Introduction to Opioids

An Introduction to Opioids
Illicitly used opioids are the third most common form of illicit drug use worldwide and in most high income countries less than 1% of population has used illicit opioids in the last year. Opioids can be associated with overdose, deaths and other health harms but contributes to less of the global burden of disease than licit substances like alcohol and tobacco.

In a local context more people die of prescription drug overdose in Victoria than all the illegal drugs combined. Prescribed opioids were the third largest cause for overdose deaths (usually in combination with other medications).

Opioids include naturally occurring opiate compounds such as morphine an alkaloid of opium obtained from the poppy plant Papaver somniferum as well as synthetic chemicals. Other examples of opioids include: morphine, methadone, buprenorphine, oxycodone, pethidine, codeine, diacetylmorphine (heroin), fentanyl, pentazocine, hydromorphone, dextropropoxyphene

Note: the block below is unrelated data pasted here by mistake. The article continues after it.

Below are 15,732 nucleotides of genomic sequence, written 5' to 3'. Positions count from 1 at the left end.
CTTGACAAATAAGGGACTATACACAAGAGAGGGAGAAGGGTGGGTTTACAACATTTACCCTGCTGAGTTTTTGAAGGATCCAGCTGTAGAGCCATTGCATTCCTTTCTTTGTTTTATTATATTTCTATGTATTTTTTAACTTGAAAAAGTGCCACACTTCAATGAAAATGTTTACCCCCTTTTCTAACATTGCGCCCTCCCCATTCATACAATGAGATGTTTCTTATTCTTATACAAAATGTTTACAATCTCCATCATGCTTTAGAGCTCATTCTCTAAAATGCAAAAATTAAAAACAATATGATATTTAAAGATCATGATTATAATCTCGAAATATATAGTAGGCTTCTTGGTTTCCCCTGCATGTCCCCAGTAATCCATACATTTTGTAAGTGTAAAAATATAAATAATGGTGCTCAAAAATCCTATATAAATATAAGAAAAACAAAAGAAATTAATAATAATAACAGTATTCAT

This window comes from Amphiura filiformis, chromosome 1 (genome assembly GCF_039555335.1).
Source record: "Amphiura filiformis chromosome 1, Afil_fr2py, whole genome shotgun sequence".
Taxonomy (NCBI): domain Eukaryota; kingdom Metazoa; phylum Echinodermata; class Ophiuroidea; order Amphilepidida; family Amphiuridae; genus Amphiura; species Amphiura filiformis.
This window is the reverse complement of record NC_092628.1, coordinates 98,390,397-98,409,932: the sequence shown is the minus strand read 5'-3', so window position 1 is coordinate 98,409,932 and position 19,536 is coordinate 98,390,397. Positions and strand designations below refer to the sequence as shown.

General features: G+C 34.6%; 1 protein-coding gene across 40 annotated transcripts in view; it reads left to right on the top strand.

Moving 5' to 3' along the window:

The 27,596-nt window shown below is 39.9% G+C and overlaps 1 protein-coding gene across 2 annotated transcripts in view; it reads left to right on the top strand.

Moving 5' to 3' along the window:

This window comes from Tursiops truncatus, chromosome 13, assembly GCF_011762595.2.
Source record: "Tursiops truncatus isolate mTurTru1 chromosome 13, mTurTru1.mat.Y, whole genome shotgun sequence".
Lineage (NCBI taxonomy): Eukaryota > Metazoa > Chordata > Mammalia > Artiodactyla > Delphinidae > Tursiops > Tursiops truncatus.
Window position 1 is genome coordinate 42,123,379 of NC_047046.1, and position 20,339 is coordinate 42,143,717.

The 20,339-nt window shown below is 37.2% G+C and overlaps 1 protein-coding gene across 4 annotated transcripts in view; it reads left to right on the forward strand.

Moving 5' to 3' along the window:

Opioids act on opioid receptors in CNS to produce analgesia and varying amounts of euphoria and sedation. There are three main types of opioid receptors and they produce the following effects:

  • mu receptors: euphoria, sedation, analgesia, miosis, reduced GI motility, respiratory depression and physical dependence
  • kappa: (spinal cord, basal ganglia and temporal lobes) drowsiness and dysphoria
  • delta: analgesia and cardiovascular effects (hypotension and bradycardia)
The simulation of mu (and delta) receptors are involved in reward systems.
Author: Dr Thileepan Naren
Thileepan is an Addiction Medicine Advanced Trainee and experienced general practitioner with a demonstrated history of working with disadvantaged and marginalized groups.